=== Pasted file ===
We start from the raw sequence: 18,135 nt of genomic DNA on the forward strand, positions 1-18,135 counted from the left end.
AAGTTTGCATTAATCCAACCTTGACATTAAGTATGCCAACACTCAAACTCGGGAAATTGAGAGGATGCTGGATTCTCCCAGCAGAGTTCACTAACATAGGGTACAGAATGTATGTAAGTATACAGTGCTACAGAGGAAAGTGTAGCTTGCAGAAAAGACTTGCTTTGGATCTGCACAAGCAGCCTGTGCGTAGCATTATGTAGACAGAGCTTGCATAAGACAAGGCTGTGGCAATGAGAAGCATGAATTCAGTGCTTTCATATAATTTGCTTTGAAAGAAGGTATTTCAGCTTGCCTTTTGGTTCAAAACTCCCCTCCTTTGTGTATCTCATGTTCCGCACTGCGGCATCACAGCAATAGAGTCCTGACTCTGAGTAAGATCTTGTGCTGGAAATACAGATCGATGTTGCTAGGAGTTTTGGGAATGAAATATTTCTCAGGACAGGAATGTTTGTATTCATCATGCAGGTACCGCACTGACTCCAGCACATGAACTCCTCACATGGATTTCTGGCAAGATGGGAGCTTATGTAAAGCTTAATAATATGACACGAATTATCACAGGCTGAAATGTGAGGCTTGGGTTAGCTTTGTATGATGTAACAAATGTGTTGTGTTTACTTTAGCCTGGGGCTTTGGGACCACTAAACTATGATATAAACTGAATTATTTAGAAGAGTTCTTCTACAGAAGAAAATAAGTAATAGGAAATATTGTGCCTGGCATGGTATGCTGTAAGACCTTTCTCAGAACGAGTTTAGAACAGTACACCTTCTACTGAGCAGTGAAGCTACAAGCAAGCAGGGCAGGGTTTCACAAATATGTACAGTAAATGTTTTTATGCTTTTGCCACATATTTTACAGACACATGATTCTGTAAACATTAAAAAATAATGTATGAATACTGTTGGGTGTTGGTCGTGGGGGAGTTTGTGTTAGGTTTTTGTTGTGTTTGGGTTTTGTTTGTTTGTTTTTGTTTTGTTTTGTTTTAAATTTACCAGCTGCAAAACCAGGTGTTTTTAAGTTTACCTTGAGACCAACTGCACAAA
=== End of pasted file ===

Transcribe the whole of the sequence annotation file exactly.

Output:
We start from the raw sequence: 18,135 nt of genomic DNA on the forward strand, positions 1-18,135 counted from the left end.
AAGTTTGCATTAATCCAACCTTGACATTAAGTATGCCAACACTCAAACTCGGGAAATTGAGAGGATGCTGGATTCTCCCAGCAGAGTTCACTAACATAGGGTACAGAATGTATGTAAGTATACAGTGCTACAGAGGAAAGTGTAGCTTGCAGAAAAGACTTGCTTTGGATCTGCACAAGCAGCCTGTGCGTAGCATTATGTAGACAGAGCTTGCATAAGACAAGGCTGTGGCAATGAGAAGCATGAATTCAGTGCTTTCATATAATTTGCTTTGAAAGAAGGTATTTCAGCTTGCCTTTTGGTTCAAAACTCCCCTCCTTTGTGTATCTCATGTTCCGCACTGCGGCATCACAGCAATAGAGTCCTGACTCTGAGTAAGATCTTGTGCTGGAAATACAGATCGATGTTGCTAGGAGTTTTGGGAATGAAATATTTCTCAGGACAGGAATGTTTGTATTCATCATGCAGGTACCGCACTGACTCCAGCACATGAACTCCTCACATGGATTTCTGGCAAGATGGGAGCTTATGTAAAGCTTAATAATATGACACGAATTATCACAGGCTGAAATGTGAGGCTTGGGTTAGCTTTGTATGATGTAACAAATGTGTTGTGTTTACTTTAGCCTGGGGCTTTGGGACCACTAAACTATGATATAAACTGAATTATTTAGAAGAGTTCTTCTACAGAAGAAAATAAGTAATAGGAAATATTGTGCCTGGCATGGTATGCTGTAAGACCTTTCTCAGAACGAGTTTAGAACAGTACACCTTCTACTGAGCAGTGAAGCTACAAGCAAGCAGGGCAGGGTTTCACAAATATGTACAGTAAATGTTTTTATGCTTTTGCCACATATTTTACAGACACATGATTCTGTAAACATTAAAAAATAATGTATGAATACTGTTGGGTGTTGGTCGTGGGGGAGTTTGTGTTAGGTTTTTGTTGTGTTTGGGTTTTGTTTGTTTGTTTTTGTTTTGTTTTGTTTTAAATTTACCAGCTGCAAAACCAGGTGTTTTTAAGTTTACCTTGAGACCAACTGCACAAA